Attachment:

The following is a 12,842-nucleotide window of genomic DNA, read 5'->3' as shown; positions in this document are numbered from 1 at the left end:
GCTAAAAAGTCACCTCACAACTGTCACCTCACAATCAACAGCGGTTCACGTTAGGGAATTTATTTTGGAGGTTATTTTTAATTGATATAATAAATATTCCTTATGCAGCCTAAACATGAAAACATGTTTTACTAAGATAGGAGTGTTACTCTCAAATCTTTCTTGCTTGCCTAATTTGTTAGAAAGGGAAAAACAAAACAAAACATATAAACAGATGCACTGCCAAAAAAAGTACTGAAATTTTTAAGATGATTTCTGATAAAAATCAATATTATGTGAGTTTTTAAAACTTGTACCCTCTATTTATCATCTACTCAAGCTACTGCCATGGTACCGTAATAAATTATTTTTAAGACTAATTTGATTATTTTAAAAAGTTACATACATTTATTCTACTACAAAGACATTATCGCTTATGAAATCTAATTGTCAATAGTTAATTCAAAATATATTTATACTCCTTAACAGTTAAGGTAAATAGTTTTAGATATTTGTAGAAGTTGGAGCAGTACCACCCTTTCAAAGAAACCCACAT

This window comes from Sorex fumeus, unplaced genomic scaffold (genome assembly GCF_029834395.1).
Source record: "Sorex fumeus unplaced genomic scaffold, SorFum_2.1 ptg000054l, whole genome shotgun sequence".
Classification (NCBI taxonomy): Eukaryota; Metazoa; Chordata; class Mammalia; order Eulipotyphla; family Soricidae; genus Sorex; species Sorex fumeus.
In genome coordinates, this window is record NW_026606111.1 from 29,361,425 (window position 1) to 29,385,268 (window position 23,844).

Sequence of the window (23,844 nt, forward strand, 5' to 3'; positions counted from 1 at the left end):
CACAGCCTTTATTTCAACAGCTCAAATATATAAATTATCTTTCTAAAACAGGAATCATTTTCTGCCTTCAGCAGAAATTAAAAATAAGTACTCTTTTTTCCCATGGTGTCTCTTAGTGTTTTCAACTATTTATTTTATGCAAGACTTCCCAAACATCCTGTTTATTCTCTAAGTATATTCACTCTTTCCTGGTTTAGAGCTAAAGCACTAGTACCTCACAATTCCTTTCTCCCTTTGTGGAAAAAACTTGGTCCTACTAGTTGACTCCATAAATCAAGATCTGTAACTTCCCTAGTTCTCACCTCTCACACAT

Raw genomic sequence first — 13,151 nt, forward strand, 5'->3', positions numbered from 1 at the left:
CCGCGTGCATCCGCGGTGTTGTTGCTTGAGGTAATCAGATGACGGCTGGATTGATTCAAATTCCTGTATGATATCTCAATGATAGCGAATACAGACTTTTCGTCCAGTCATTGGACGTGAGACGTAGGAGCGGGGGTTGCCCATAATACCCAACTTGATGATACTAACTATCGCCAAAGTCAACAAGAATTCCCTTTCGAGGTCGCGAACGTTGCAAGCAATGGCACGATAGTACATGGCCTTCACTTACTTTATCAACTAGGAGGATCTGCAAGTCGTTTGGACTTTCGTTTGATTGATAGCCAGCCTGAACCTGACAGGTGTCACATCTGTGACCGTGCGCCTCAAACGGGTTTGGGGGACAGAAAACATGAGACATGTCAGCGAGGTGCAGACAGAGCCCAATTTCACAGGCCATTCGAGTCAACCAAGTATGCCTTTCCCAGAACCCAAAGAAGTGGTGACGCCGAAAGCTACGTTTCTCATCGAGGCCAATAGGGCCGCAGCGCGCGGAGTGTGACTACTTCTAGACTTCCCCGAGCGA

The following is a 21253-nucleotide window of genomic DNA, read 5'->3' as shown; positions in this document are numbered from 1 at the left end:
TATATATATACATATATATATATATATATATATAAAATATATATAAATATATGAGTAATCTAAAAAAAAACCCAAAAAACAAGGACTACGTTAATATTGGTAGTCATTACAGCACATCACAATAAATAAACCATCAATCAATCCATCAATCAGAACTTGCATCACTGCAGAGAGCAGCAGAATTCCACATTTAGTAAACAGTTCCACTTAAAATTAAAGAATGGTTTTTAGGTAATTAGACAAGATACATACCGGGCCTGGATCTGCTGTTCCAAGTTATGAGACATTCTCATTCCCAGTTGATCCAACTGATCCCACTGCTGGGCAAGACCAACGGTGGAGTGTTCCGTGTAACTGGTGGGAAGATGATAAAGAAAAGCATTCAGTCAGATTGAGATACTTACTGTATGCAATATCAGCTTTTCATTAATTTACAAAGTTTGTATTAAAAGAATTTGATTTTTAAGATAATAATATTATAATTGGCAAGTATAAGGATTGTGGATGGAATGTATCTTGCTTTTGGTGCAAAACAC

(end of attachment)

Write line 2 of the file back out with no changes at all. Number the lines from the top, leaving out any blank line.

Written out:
GCTAAAAAGTCACCTCACAACTGTCACCTCACAATCAACAGCGGTTCACGTTAGGGAATTTATTTTGGAGGTTATTTTTAATTGATATAATAAATATTCCTTATGCAGCCTAAACATGAAAACATGTTTTACTAAGATAGGAGTGTTACTCTCAAATCTTTCTTGCTTGCCTAATTTGTTAGAAAGGGAAAAACAAAACAAAACATATAAACAGATGCACTGCCAAAAAAAGTACTGAAATTTTTAAGATGATTTCTGATAAAAATCAATATTATGTGAGTTTTTAAAACTTGTACCCTCTATTTATCATCTACTCAAGCTACTGCCATGGTACCGTAATAAATTATTTTTAAGACTAATTTGATTATTTTAAAAAGTTACATACATTTATTCTACTACAAAGACATTATCGCTTATGAAATCTAATTGTCAATAGTTAATTCAAAATATATTTATACTCCTTAACAGTTAAGGTAAATAGTTTTAGATATTTGTAGAAGTTGGAGCAGTACCACCCTTTCAAAGAAACCCACAT